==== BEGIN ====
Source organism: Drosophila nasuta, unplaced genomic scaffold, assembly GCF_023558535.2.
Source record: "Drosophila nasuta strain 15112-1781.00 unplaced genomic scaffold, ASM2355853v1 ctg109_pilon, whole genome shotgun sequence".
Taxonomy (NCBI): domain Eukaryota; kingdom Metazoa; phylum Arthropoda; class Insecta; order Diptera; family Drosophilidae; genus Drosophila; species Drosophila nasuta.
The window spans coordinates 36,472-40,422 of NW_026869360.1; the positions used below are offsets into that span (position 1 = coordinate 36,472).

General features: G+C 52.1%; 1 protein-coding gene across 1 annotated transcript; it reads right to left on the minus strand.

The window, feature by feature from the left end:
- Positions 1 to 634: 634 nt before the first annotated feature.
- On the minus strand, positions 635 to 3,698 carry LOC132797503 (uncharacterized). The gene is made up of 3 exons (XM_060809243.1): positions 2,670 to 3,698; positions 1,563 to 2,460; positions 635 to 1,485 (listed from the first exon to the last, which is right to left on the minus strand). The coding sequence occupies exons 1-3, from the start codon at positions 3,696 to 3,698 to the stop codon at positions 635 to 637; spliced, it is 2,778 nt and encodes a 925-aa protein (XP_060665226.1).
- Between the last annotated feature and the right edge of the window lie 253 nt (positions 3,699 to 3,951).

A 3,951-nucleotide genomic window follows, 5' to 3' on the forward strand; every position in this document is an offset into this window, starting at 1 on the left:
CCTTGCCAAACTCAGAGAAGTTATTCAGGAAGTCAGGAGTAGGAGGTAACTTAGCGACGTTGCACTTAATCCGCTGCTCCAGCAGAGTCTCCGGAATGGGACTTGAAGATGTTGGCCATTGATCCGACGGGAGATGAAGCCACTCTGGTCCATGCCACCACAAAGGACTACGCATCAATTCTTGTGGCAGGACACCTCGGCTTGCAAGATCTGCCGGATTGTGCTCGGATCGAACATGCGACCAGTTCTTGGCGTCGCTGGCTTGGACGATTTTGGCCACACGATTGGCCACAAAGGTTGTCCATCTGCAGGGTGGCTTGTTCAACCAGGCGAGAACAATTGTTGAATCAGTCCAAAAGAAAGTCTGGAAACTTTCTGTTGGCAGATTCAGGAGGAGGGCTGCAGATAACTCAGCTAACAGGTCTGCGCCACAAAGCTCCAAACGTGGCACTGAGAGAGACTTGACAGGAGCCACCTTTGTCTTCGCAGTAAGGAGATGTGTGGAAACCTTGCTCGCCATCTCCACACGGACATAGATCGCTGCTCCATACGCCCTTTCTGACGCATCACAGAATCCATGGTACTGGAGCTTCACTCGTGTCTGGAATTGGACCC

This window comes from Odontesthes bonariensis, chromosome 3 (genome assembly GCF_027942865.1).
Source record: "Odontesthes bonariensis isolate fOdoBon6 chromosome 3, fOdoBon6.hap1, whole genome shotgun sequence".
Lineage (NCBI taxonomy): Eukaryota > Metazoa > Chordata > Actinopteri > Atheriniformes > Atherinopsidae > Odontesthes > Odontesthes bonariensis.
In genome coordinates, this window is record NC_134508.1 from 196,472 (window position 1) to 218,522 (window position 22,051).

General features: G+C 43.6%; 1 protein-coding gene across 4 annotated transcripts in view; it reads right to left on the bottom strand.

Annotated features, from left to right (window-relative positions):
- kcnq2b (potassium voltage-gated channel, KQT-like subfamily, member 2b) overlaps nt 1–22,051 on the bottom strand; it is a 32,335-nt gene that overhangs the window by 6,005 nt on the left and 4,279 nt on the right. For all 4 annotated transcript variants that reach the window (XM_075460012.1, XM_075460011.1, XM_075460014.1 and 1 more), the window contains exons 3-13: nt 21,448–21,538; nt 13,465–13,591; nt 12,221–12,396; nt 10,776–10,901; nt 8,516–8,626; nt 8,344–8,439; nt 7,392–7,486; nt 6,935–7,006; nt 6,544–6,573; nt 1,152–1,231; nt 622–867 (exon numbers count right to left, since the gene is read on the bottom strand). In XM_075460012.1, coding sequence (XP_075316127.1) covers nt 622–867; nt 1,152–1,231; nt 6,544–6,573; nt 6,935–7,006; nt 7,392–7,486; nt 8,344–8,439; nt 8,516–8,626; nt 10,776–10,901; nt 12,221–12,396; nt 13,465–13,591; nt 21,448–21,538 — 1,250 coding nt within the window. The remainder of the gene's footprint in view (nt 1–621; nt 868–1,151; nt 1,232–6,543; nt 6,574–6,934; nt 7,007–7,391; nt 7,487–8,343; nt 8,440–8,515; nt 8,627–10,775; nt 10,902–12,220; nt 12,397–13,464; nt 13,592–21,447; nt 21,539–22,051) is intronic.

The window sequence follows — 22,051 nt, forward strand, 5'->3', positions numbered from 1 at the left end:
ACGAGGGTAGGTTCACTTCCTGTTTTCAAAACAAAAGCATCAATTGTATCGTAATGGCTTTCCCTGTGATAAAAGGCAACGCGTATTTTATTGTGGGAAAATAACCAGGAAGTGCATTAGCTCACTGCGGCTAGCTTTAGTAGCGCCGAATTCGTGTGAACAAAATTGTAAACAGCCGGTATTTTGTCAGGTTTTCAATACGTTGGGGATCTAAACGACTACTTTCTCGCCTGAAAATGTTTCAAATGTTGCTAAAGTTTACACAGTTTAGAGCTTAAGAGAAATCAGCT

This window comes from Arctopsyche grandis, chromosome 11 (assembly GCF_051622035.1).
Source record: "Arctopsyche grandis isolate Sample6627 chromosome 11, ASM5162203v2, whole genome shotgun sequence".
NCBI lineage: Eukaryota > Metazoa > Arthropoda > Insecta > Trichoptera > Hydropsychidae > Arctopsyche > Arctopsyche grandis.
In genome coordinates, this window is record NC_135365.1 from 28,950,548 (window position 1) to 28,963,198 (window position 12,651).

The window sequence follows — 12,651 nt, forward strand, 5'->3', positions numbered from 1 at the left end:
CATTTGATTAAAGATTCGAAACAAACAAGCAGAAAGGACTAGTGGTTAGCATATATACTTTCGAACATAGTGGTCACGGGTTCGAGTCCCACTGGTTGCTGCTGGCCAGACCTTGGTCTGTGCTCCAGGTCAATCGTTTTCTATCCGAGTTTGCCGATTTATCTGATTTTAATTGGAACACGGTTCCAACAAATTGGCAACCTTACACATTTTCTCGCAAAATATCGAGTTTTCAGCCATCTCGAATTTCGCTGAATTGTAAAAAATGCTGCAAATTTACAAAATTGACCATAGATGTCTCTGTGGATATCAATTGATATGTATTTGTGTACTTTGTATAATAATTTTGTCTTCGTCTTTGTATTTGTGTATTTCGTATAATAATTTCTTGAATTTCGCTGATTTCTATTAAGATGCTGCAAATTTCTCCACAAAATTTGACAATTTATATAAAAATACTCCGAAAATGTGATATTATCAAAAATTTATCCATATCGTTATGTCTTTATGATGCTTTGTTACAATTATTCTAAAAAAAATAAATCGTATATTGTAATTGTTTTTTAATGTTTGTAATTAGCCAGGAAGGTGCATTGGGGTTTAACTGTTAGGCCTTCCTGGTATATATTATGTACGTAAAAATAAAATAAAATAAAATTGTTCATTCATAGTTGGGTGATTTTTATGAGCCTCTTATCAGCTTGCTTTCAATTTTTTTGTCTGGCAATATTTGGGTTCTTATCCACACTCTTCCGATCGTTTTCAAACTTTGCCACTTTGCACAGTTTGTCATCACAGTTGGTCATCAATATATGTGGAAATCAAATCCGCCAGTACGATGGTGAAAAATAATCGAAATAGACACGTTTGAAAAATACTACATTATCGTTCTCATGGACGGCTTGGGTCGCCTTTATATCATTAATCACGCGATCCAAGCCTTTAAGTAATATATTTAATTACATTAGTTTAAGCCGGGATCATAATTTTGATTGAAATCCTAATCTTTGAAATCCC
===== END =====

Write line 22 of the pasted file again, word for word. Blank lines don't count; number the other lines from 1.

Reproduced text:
Source record: "Arctopsyche grandis isolate Sample6627 chromosome 11, ASM5162203v2, whole genome shotgun sequence".